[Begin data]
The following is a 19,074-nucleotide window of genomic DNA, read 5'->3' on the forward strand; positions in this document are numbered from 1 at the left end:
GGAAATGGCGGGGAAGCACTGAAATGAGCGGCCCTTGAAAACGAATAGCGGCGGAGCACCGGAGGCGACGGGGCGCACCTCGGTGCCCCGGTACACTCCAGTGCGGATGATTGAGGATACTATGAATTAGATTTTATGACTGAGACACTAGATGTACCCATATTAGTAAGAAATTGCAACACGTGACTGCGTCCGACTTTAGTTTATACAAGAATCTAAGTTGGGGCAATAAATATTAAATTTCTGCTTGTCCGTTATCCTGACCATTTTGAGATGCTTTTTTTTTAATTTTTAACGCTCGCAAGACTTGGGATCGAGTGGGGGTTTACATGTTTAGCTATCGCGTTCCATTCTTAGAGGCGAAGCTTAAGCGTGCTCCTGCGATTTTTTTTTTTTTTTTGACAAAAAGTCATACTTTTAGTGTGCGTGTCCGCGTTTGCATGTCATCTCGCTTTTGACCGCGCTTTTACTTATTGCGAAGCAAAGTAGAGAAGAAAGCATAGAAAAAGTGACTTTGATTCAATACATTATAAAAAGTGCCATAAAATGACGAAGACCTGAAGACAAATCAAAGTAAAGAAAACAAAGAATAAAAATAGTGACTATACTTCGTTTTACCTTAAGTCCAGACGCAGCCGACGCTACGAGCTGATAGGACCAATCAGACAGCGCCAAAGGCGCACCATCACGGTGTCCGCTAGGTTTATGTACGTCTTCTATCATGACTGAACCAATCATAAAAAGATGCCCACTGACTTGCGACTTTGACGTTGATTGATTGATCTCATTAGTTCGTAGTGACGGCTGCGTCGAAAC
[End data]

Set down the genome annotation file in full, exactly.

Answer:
The following is a 19,074-nucleotide window of genomic DNA, read 5'->3' on the forward strand; positions in this document are numbered from 1 at the left end:
GGAAATGGCGGGGAAGCACTGAAATGAGCGGCCCTTGAAAACGAATAGCGGCGGAGCACCGGAGGCGACGGGGCGCACCTCGGTGCCCCGGTACACTCCAGTGCGGATGATTGAGGATACTATGAATTAGATTTTATGACTGAGACACTAGATGTACCCATATTAGTAAGAAATTGCAACACGTGACTGCGTCCGACTTTAGTTTATACAAGAATCTAAGTTGGGGCAATAAATATTAAATTTCTGCTTGTCCGTTATCCTGACCATTTTGAGATGCTTTTTTTTTAATTTTTAACGCTCGCAAGACTTGGGATCGAGTGGGGGTTTACATGTTTAGCTATCGCGTTCCATTCTTAGAGGCGAAGCTTAAGCGTGCTCCTGCGATTTTTTTTTTTTTTTTGACAAAAAGTCATACTTTTAGTGTGCGTGTCCGCGTTTGCATGTCATCTCGCTTTTGACCGCGCTTTTACTTATTGCGAAGCAAAGTAGAGAAGAAAGCATAGAAAAAGTGACTTTGATTCAATACATTATAAAAAGTGCCATAAAATGACGAAGACCTGAAGACAAATCAAAGTAAAGAAAACAAAGAATAAAAATAGTGACTATACTTCGTTTTACCTTAAGTCCAGACGCAGCCGACGCTACGAGCTGATAGGACCAATCAGACAGCGCCAAAGGCGCACCATCACGGTGTCCGCTAGGTTTATGTACGTCTTCTATCATGACTGAACCAATCATAAAAAGATGCCCACTGACTTGCGACTTTGACGTTGATTGATTGATCTCATTAGTTCGTAGTGACGGCTGCGTCGAAAC